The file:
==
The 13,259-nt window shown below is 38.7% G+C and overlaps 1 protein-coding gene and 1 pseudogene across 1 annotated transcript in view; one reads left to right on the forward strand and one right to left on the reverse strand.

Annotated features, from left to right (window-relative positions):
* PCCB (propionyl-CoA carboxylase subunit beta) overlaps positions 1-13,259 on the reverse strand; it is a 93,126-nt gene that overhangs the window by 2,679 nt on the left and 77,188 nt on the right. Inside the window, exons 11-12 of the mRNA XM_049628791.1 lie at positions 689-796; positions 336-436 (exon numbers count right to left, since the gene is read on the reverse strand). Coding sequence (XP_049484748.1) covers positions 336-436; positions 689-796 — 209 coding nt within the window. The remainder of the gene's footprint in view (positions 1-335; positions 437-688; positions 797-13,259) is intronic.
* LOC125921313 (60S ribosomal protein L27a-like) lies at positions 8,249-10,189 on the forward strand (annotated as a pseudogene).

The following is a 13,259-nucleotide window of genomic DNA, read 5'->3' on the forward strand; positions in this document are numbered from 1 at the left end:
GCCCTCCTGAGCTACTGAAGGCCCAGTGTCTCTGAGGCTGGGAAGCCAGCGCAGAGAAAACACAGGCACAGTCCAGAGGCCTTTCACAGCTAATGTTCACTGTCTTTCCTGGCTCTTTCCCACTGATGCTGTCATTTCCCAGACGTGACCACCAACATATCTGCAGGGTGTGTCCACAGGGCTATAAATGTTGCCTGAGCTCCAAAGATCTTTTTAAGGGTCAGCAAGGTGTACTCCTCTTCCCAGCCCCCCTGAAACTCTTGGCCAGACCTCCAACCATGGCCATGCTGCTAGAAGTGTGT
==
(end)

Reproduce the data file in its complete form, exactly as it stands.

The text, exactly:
The 13,259-nt window shown below is 38.7% G+C and overlaps 1 protein-coding gene and 1 pseudogene across 1 annotated transcript in view; one reads left to right on the forward strand and one right to left on the reverse strand.

Annotated features, from left to right (window-relative positions):
* PCCB (propionyl-CoA carboxylase subunit beta) overlaps positions 1-13,259 on the reverse strand; it is a 93,126-nt gene that overhangs the window by 2,679 nt on the left and 77,188 nt on the right. Inside the window, exons 11-12 of the mRNA XM_049628791.1 lie at positions 689-796; positions 336-436 (exon numbers count right to left, since the gene is read on the reverse strand). Coding sequence (XP_049484748.1) covers positions 336-436; positions 689-796 — 209 coding nt within the window. The remainder of the gene's footprint in view (positions 1-335; positions 437-688; positions 797-13,259) is intronic.
* LOC125921313 (60S ribosomal protein L27a-like) lies at positions 8,249-10,189 on the forward strand (annotated as a pseudogene).

The following is a 13,259-nucleotide window of genomic DNA, read 5'->3' on the forward strand; positions in this document are numbered from 1 at the left end:
GCCCTCCTGAGCTACTGAAGGCCCAGTGTCTCTGAGGCTGGGAAGCCAGCGCAGAGAAAACACAGGCACAGTCCAGAGGCCTTTCACAGCTAATGTTCACTGTCTTTCCTGGCTCTTTCCCACTGATGCTGTCATTTCCCAGACGTGACCACCAACATATCTGCAGGGTGTGTCCACAGGGCTATAAATGTTGCCTGAGCTCCAAAGATCTTTTTAAGGGTCAGCAAGGTGTACTCCTCTTCCCAGCCCCCCTGAAACTCTTGGCCAGACCTCCAACCATGGCCATGCTGCTAGAAGTGTGT